Dogs are friendly, loving creatures. Most dogs love most people, that's true. But there are some dogs who seem to have an extra reserve of love in their hearts for a very special kind of human: babies. What do dogs think of babies? It's hard to know for certain, but studying behavior shows evidence of fondness, both dog for baby and baby for dog.
Why do dogs love babies?
There are a few things that could explain dogs' love for babies. The biggest factor might just be the same thing that made you connect with your best friend—they have a lot in common.
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Part of the reason dogs and babies get along so well is because they're similar. Dogs and babies are the only two things on earth who view the world with sincere awe and joy most of the time. Like puppies and dogs, human babies have a desire for attention — specifically, for a playmate. Dogs and young kids share this trait too.
Additionally, part of the appeal is probably right under your dog's nose. Smell plays a huge role in everything that dogs love because it's their primary sense for experiencing the world. It's possible that babies smell differently to our dogs than human adults do, which might help them connect with babies on a special level.
Some dogs love all babies, but all baby-loving dogs love their own babies—not puppies, but the human babies who are members of their own family—the most. This comes down to basic dog biology. dogs, being the pack animals, have a strong sense of who their family is and get very protective of their owners. This, naturally, extends doubly to the humans they love who aren't big enough to protect themselves.
Why do babies love dogs?
When it comes to dogs loving babies, we have to make some assumptions. With babies, however, we have some research. Scientists have conducted studies about older kids and their love for dogs, so we don't have to guess why kids love dogs.
In 2017, Cambridge researchers released a study of 12-year-olds and their pets. The study examined kids and pups from 77 British households and researchers directly asked the kids about the quality of their relationships with their families — including their pets. Specifically, the researchers gathered information about their satisfaction with the relationships, their feelings of companionship, communication in the relationships, and conflict in the relationships.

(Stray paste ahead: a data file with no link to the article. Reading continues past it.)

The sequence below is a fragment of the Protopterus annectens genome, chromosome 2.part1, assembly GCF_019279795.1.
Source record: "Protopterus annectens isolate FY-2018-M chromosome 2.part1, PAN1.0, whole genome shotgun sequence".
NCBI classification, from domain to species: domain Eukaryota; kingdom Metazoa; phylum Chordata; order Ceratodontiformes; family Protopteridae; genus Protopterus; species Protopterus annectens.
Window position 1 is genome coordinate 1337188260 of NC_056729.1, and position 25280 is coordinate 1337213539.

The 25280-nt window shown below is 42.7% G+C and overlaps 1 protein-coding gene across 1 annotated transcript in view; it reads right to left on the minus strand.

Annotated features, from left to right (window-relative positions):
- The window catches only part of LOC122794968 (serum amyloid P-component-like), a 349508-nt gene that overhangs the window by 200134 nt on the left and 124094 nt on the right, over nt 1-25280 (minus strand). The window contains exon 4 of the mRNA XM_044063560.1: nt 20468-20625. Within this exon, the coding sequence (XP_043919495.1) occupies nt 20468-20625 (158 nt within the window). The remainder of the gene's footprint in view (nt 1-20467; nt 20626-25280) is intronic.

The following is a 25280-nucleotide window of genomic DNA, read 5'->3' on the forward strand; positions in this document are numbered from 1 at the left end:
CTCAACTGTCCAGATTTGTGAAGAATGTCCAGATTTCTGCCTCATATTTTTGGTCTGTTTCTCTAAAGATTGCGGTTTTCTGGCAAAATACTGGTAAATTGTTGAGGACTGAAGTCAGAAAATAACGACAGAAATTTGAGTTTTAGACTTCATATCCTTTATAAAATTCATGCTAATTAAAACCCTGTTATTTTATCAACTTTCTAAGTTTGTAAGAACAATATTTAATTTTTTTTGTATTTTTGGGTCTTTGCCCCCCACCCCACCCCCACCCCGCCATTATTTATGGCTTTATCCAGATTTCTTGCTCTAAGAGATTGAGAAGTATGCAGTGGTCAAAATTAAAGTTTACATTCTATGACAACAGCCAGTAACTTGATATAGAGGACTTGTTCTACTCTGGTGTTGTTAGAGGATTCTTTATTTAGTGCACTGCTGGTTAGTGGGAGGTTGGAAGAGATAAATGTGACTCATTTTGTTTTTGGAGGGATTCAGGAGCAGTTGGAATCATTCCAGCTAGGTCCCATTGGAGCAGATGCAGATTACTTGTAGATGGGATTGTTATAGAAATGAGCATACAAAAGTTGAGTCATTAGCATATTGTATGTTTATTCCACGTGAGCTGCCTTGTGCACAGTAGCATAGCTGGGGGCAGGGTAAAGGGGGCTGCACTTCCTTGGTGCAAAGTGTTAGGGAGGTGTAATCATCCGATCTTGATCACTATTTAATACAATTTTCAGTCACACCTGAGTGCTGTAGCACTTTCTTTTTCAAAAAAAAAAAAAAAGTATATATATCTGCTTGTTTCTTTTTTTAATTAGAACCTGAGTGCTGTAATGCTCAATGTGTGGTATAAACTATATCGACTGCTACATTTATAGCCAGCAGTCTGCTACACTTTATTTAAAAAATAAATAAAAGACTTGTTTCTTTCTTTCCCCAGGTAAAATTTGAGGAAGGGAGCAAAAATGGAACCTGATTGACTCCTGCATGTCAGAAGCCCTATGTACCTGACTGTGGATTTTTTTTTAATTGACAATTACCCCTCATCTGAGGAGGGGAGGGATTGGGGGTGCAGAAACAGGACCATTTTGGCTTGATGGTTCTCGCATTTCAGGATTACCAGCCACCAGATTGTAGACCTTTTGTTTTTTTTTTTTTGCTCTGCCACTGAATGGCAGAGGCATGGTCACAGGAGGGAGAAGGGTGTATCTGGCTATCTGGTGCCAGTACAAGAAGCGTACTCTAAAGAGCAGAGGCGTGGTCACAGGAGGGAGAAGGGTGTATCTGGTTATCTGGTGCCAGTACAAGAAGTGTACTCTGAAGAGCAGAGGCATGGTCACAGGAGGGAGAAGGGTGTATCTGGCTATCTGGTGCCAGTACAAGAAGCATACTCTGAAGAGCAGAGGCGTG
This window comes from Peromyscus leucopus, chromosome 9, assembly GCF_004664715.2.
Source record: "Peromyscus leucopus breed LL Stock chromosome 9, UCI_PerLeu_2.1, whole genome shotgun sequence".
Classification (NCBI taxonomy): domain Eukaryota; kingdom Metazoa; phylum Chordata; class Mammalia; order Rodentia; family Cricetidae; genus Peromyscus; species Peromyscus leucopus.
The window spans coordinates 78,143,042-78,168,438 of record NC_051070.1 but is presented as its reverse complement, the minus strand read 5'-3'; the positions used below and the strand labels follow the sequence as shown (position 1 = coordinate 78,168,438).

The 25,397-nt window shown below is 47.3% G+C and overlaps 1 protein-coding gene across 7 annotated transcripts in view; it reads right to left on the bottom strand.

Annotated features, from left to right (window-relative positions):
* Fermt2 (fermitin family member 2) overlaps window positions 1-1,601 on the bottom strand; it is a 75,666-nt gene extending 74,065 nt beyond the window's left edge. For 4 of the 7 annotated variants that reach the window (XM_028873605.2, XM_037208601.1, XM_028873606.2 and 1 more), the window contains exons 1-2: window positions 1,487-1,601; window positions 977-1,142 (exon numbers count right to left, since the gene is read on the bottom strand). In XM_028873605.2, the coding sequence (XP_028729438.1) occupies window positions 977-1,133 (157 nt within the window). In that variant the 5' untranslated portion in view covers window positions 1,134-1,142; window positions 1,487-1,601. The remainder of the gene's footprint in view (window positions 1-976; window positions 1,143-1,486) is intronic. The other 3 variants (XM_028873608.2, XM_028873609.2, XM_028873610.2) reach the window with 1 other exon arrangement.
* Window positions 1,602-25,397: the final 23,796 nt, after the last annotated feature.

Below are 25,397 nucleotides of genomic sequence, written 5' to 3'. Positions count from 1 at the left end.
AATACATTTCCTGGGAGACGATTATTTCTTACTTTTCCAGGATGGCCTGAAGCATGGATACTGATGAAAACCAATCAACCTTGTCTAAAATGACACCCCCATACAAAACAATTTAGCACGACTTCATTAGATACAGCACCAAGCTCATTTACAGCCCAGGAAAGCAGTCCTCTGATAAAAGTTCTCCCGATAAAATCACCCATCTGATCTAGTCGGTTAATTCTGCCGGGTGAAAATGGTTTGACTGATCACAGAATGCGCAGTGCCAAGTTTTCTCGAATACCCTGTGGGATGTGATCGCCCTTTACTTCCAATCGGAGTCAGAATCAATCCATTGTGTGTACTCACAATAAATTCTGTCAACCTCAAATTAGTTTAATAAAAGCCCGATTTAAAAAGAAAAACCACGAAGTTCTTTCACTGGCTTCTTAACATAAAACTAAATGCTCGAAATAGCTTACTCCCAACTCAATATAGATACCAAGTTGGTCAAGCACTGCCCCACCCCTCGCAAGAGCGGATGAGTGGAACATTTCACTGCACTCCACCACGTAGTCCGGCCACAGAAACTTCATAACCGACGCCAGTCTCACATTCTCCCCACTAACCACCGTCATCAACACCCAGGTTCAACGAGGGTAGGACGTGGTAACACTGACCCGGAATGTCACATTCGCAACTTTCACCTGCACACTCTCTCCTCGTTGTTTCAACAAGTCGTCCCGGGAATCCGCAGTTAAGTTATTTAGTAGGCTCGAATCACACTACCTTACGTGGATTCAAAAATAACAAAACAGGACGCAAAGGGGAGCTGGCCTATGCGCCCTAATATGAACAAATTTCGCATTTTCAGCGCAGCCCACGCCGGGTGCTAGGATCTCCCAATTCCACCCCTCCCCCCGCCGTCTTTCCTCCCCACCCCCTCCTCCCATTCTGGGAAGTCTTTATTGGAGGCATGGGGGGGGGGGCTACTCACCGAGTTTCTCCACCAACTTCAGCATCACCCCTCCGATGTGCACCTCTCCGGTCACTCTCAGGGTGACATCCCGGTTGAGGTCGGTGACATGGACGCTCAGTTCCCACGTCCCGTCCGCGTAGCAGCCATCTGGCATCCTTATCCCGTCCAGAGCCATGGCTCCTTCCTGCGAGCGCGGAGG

The kids in the study said they had less conflict with their pets than with other family members, such as siblings. The kids also reported feeling more satisfaction with their relationships with their pets and feeling more bonded to their pets than to siblings. The results indicated that kids like their pets more than they like their brothers and sisters. The bond between kids and dogs is a natural and deeply felt.
Not only do kids love dogs, dogs are demonstrably great for kids. Babies who are raised around dogs have stronger immune systems, for example. Other benefits of growing up around a dog include a lower risk of developing allergies and a lower risk of asthma.
The health benefits kids reap when they grow up around dogs aren't just physical. Kids who grow up with dogs in their home enjoy a range of mental health benefits, as well, including better self-esteem, increased compassion, improved cognitive skills, less stress, and a generally happier outlook on life.
Why are some dogs naturally gentle with babies?
Dogs are extremely social creatures with a very high level of emotional intelligence, all things considered. As such, many of them are able to read the room or pick up on subtle clues from the people around them.
Dogs pick up on different cues from the people around them, and they can sense that a human baby is harmless and vulnerable. In some cases, being around babies will actually activate a dog's protective parental instincts. Some dogs will interact with the baby in the same way a mother dog will interact with her pups, including sniffing or licking a baby's face.
Why are dogs protective of babies?
Given their deep love for and connection to babies, it's not surprising that baby-loving dogs are also often baby-protecting dogs. Remember, dogs are naturally protective of members of their packs, so it's not a stretch they are also protective of babies. But some dogs take baby protection to a bit too far.
Dogs who have been bred with specific protective characteristics are generally inclined to go all out protecting children. For instance, herding dogs like collies are bred to keep the pack together. These breeds are unlikely to let a child wander off or move out of sight. Golden retrievers are known to be gentle and patient with kids and babies, and beagles love being a part of the family pack. Lapdogs, however, might not have the same instinct.
- American Kennel Club: Dogs and Babies: A Look at Their Special Relationship
- One Green Planet: Dogs Who Love Their Human Babies Like Their Own
- University of Cambridge: Pets are a Child's Best Friend, Not Their Siblings
- Independent: Living with dogs can help protect babies from range of illnesses like asthma
- American Kennel Club: The Many Ways Kids Benefit from Having a Dog
- Family Minded: Best Dog Breeds for Babies